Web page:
The Retrode is a USB adapter for legacy video games that enabled the use of game cartridges and controllers with emulators.[1] Technically, the Retrode could be considered a ROM dumper in that it could create a copy of the cartridge content. Unlike most such devices, the Retrode could be operated without drivers or special software under the most popular operating systems. It further allowed the emulator to directly access the game data through the file system, eliminating the need to create a ROM image as a separate step. By default, the Retrode was equipped with cartridge slots and controller ports for the SNES and Sega Genesis (also known as Mega Drive outside North America) game consoles; support for cartridges and controllers for other systems could be added via so-called plug-in adapters that users can buy online or make themselves.[2]


The device was originally conceived by Matthias Hullin in 2009 during a discussion on USB accessories in a user forum for the Pandora handheld gaming console.[3] Hullin prototyped the envisioned operation principle by wiring an edge connector to an AT90USBKey evaluation board running a custom firmware, and prepared a demonstration video.[4] After receiving significant coverage through various press outlets,[5][6][7][8] Hullin developed the proof-of-concept (working title "snega2usb") into a product that was later manufactured by Retrode UG in Germany.[9] Retrode UG ceased manufacturing the Retrode in the summer of 2013.[9] The Retrode got licensed to OpenPandora GmbH in Germany and is available again since March 2015.[10] The Retrode from 2015 is the second hardware revision.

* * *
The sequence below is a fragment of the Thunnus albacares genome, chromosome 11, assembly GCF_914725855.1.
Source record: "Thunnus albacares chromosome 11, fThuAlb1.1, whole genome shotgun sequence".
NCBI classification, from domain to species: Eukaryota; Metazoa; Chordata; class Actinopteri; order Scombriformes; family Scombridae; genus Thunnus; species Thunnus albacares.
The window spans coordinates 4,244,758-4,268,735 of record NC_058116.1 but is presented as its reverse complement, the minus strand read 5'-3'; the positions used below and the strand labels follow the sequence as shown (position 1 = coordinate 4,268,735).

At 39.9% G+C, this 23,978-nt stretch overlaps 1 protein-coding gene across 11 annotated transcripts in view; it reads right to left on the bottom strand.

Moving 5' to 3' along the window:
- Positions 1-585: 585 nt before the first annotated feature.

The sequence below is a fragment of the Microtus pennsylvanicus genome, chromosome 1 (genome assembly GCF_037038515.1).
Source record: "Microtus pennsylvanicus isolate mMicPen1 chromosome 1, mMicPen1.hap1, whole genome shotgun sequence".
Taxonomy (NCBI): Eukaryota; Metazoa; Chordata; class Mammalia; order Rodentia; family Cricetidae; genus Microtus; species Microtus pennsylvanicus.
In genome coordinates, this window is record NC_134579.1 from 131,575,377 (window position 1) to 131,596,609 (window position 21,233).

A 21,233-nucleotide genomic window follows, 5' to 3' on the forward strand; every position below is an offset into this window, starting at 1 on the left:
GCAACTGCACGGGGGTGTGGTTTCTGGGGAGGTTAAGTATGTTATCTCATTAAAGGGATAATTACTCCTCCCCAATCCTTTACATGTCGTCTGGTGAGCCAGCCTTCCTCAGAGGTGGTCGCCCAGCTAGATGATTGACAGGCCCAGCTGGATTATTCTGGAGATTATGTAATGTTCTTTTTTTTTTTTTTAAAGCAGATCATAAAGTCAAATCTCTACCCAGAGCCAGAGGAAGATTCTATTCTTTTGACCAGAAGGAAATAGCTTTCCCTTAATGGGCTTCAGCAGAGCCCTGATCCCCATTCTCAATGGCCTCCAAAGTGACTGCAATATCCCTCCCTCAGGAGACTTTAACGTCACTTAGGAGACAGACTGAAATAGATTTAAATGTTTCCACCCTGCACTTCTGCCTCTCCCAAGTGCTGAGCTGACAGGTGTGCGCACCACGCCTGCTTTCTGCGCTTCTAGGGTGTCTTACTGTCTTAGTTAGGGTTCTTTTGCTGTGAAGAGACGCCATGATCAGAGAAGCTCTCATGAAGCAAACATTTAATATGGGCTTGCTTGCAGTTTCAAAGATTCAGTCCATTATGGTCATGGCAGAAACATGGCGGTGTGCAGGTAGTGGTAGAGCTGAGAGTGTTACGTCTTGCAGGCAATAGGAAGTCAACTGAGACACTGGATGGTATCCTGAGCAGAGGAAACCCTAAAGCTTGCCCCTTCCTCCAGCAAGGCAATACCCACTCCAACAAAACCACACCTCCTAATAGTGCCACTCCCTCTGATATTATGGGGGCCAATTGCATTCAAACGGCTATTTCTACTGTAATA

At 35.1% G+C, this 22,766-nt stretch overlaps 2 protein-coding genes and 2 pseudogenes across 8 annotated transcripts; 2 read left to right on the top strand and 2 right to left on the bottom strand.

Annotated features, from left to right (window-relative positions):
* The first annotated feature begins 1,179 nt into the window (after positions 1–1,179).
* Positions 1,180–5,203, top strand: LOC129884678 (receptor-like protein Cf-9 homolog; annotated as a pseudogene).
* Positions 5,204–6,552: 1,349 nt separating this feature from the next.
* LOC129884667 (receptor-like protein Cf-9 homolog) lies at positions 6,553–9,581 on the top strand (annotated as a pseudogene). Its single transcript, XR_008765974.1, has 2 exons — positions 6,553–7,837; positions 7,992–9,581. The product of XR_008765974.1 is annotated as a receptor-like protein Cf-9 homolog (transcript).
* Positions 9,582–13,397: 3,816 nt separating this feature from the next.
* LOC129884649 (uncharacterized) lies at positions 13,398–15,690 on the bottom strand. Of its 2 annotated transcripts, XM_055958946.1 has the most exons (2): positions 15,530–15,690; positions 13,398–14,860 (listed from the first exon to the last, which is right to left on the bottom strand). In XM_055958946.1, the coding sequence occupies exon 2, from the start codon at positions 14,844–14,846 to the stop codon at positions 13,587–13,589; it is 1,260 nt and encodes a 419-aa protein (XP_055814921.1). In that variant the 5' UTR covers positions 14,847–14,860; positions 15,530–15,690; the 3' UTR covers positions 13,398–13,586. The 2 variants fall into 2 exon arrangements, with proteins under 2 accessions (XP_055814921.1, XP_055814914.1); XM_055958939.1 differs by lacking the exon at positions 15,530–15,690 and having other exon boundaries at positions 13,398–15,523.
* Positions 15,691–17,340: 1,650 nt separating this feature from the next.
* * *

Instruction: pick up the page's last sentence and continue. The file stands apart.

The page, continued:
For each of the two hardware revisions, the transition from prototype to mass production was enabled through crowdfunding (pre-ordering). A comprehensive write-up by a Retrode user documents the history of the project.[11]

Technical properties

The Retrode was based on an Atmel AVR microcontroller (AT90USB646) with an integrated USB interface, connecting to cartridge slots and game controller ports via the microcontroller's GPIO pins.[5] Its updateable firmware was based on the LUFA library by Dean Camera,[1] and was developed mainly by Hullin with the help of a few users.

The device enumerated as a composite USB device consisting of a USB mass storage endpoint and one or several USB game controllers. Access to the cartridge contents (typically a ROM chip with the game itself and optionally also a battery-backed SRAM to store game progress) was provided through files on the USB medium. A number of device parameters could be edited through a configuration file.[12]

The first commercial version of the Retrode featured an aluminum profile enclosure with two slots to accommodate SNES and Sega Genesis game cartridges. Internal soldering pins allowed users to retrofit up to four ports for SNES controllers.[11] The successor model, the Retrode 2, used a plastic enclosure with a dust cover, and had four controller ports built in—two for each system, SNES and Sega Genesis.[9]

Consoles supported